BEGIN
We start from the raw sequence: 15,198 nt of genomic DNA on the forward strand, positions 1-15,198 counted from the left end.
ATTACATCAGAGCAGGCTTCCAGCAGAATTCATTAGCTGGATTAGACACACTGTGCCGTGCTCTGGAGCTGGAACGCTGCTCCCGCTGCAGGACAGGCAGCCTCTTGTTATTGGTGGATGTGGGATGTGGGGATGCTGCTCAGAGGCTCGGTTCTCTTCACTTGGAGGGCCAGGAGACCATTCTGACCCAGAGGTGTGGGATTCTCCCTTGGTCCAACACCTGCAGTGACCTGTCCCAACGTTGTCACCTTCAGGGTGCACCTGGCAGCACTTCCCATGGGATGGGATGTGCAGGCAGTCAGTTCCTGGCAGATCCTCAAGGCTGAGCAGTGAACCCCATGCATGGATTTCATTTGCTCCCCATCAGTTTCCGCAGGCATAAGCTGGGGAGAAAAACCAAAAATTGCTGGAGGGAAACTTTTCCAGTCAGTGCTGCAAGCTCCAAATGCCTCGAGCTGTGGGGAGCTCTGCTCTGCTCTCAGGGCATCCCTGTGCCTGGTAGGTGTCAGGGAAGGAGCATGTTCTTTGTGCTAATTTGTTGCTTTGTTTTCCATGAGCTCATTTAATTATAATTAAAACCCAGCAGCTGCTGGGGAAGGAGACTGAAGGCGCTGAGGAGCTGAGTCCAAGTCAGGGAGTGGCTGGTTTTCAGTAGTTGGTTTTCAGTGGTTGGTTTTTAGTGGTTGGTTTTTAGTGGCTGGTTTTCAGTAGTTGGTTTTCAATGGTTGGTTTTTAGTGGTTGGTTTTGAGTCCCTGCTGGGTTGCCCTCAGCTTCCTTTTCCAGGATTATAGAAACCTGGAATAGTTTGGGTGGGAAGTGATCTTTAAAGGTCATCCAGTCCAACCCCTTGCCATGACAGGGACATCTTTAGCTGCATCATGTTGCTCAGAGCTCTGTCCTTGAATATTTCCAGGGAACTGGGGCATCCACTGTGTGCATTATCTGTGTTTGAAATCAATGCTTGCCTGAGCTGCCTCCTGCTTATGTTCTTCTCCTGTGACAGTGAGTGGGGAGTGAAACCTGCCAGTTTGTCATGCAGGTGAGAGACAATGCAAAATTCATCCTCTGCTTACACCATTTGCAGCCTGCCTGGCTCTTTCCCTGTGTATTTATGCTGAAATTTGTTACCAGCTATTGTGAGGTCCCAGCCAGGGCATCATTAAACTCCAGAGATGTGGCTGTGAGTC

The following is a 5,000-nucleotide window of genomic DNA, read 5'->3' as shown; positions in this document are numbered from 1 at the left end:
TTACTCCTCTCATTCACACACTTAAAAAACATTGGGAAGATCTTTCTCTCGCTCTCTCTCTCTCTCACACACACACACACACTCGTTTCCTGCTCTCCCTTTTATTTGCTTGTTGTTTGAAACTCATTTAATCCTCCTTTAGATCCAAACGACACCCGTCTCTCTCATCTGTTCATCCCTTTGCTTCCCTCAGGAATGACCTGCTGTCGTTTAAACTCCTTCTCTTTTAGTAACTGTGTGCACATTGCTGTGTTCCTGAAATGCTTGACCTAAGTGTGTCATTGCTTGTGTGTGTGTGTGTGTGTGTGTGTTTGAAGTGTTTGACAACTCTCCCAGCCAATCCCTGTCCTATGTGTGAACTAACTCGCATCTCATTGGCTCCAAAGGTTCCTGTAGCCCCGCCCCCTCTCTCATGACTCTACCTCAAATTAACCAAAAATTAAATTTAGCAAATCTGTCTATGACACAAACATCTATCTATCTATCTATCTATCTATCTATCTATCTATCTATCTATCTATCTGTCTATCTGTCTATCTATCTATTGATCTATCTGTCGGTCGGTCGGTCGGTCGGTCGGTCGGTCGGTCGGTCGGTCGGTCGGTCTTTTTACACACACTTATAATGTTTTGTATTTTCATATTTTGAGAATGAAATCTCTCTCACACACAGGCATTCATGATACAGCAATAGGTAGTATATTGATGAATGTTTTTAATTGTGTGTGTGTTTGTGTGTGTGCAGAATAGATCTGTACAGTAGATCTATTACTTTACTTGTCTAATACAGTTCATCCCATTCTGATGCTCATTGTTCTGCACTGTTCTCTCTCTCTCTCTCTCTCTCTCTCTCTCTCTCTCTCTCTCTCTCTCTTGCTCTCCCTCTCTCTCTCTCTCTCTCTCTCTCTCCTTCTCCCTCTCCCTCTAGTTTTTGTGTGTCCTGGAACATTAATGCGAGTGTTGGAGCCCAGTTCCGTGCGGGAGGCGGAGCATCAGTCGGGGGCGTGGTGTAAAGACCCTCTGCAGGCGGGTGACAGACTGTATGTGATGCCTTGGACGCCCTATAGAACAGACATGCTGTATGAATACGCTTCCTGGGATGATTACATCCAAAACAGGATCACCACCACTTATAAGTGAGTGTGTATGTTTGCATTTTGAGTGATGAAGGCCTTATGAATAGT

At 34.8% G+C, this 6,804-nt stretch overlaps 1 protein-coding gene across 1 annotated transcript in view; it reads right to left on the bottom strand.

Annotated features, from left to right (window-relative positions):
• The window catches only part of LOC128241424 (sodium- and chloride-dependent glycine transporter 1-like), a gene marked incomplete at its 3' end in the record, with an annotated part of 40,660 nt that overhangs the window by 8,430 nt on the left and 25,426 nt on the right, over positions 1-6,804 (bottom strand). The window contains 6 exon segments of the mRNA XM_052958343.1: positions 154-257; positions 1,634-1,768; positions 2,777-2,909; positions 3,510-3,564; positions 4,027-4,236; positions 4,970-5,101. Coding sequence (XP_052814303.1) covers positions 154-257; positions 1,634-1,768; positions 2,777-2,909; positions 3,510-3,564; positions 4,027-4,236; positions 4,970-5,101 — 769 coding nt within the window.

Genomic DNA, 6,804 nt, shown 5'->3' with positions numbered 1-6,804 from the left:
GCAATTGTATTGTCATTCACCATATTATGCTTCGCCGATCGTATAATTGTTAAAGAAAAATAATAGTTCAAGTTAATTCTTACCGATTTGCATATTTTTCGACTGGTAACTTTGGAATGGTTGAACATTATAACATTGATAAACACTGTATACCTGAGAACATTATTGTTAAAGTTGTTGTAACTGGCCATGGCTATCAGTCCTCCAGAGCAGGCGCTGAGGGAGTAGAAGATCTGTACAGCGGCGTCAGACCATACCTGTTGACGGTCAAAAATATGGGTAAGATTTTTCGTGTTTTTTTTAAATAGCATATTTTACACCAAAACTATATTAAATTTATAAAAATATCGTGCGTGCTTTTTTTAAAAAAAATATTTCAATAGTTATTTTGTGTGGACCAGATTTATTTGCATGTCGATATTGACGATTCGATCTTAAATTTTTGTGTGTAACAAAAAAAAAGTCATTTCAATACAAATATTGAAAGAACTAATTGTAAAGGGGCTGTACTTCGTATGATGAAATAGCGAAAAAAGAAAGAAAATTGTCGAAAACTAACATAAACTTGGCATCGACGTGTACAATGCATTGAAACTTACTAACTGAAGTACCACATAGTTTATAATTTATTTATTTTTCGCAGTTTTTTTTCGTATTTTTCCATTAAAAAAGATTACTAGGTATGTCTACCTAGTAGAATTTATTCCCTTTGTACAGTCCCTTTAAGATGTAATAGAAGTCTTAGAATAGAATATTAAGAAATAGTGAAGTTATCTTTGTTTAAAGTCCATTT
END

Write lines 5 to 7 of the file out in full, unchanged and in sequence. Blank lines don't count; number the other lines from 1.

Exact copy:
At 34.8% G+C, this 6,804-nt stretch overlaps 1 protein-coding gene across 1 annotated transcript in view; it reads right to left on the bottom strand.

Annotated features, from left to right (window-relative positions):
• The window catches only part of LOC128241424 (sodium- and chloride-dependent glycine transporter 1-like), a gene marked incomplete at its 3' end in the record, with an annotated part of 40,660 nt that overhangs the window by 8,430 nt on the left and 25,426 nt on the right, over positions 1-6,804 (bottom strand). The window contains 6 exon segments of the mRNA XM_052958343.1: positions 154-257; positions 1,634-1,768; positions 2,777-2,909; positions 3,510-3,564; positions 4,027-4,236; positions 4,970-5,101. Coding sequence (XP_052814303.1) covers positions 154-257; positions 1,634-1,768; positions 2,777-2,909; positions 3,510-3,564; positions 4,027-4,236; positions 4,970-5,101 — 769 coding nt within the window.